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I Compute, Ergo I Ache

Gadgets to Relieve Workplace Injury From Repetitive Tasks Abound--but Do They Work?


For office workers with nasty aches from tapping on computer keyboards or doing other repetitive tasks day after day, more and more ergonomic gizmos are coming to the rescue.

Need a break from typing? Try dictating memos with a high-tech speech-recognition system.

Suffering eye strain from the glare on your display screen? You might want to slip a tinted filter over the fluorescent lights.

Pinch your neck cradling the telephone on your shoulder? Plug in a lightweight, acoustically advanced headset.

Pushed by the high business expenses associated with employees hurt by the hazards of the modern workplace, a vast market for office ergonomic equipment and supplies has emerged. By one estimate, it is already more than a $600-million-a-year business nationally and expanding rapidly.

To be sure, there's a big catch: "There are new contraptions and they have wonderful claims, but whether they work remains to seen," said Michael Gauf, managing editor of CTD News, a newsletter about cumulative trauma disorders and ergonomic devices.

For the Record
Los Angeles Times Tuesday November 12, 1996 Home Edition Business Part D Page 3 Financial Desk 2 inches; 42 words Type of Material: Correction
Rani Lueder--A photo caption in Monday's editions may have suggested to some readers that Lueder was recommending a single kind of ergonomic chair. The Reseda-based ergonomics consultant advises computer operators to use ergonomic aids suited to their individual needs and job requirements.

Thomas J. Armstrong, an occupational health specialist at the University of Michigan, acknowledged that some of the devices "make sense." The trouble is, largely because of the difficulty and high cost of researching the impact of ergonomic equipment, "we haven't done a good job of sorting out what works and what doesn't work."

But the industry has blossomed, even as government regulators have dickered over how to combat computer-related ailments--alternately known as repetitive motion injuries, cumulative trauma disorders and, lately, work-related musculoskeletal disorders.

If California adopts its proposed workplace ergonomics standard on Thursday, as expected, it will become the first state or locality in the nation with a program to fight these ailments. But even California's proposal--which would cover office, commercial and industrial workers alike--is widely criticized as a bare-bones approach.

It applies only when two or more workers have been hurt doing the same repetitive task in a given year at firms with 10 or more employees. In such cases, employers are required to simply provide injured workers with training and are asked to "consider" other measures, which could include more rest breaks or ergonomic gizmos.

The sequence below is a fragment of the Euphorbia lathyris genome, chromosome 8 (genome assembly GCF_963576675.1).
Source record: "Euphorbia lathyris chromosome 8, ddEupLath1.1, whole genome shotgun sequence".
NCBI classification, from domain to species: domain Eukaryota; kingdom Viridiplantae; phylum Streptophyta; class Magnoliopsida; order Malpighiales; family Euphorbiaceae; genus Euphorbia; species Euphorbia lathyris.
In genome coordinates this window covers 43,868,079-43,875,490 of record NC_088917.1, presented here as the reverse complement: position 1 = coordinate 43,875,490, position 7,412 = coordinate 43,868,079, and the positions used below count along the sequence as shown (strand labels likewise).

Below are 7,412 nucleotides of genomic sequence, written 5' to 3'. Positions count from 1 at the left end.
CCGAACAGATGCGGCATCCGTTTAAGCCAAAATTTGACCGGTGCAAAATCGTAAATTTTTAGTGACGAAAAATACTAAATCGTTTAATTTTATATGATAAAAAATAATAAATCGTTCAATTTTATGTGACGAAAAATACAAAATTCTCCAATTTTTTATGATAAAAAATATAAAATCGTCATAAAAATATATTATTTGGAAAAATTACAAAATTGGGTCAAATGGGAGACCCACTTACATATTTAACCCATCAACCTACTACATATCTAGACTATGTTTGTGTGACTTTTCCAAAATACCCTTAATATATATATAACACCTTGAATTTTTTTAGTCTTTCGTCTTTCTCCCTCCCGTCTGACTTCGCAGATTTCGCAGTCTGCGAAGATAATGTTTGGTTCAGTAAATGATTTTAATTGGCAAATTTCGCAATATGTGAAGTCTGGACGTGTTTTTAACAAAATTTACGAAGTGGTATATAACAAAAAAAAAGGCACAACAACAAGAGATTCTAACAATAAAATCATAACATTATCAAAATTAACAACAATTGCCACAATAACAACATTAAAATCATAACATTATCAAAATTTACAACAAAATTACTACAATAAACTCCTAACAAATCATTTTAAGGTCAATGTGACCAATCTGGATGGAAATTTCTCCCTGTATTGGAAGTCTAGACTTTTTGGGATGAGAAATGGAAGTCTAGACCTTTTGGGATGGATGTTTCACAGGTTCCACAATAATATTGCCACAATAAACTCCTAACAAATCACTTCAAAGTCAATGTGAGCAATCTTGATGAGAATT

In the absence of strong government mandates to do something about the increasing number of ailments, office workers such as Pam Sechrest have prodded employers to act.

In the early 1990s, Sechrest struggled with crippling tendinitis in her wrists and elbows that she blamed on her long hours working on a computer keyboard.

Then Sechrest, an office manager for a small software firm in Bellevue, Wash., got an adjustable chair and a special desk to help her sit more comfortably. Next, along with receiving therapy, she snared an ergonomic keyboard with a built-in wrist rest to relax her arms.

Today, Sechrest still suffers mild tendinitis-related discomfort, but she says the difference from three or four years ago "is like night and day."

Meanwhile, the number of office workers disabled by tendinitis, carpal tunnel syndrome and other painful musculoskeletal disorders keeps mounting. By one conservative estimate, roughly 40,000 of the more than 300,000 workplace ailments reported nationally every year are computer-related.

In fields where employees work on computers intensively--including the newspaper and telecommunications industries--the problems appear to be particularly widespread.

The National Institute for Occupational Safety and Health, in its 1992 assessment of office ergonomics problems, surveyed 108 telephone customer service employees of the Social Security Administration. It found that 73, or 68%, suffered work-related musculoskeletal disorders.

In an earlier but far bigger study of nearly 1,000 employees at the Los Angeles Times, NIOSH said that 41% of the workers reported such disorders. In more than half the reported cases, medical examinations found objective evidence of the injuries.

Despite the workplace research, there is still little hard evidence for consumers about what really prevents or alleviates ergonomic injuries. Consequently, occupational health experts advise consumers to follow Sechrest's approach. In other words, use common sense and experiment cautiously to find devices and ways of working that provide greater comfort.

Yet, when it comes to buying ergonomic products, the variety of items and the range of prices are dizzying. You can spend $1,700 on a fancy chair with a headrest or on a speech-recognition system, or fork over as little as $10 for a battery-powered envelop opener.

At Irvine-based Zee Medical Inc., a distributor of workplace first-aid and safety products, sales reps steadily pitch ergonomic products. "Everyone comes in and says their stuff works, but they have no data to back it up," said Michael Fini, Zee's marketing director.

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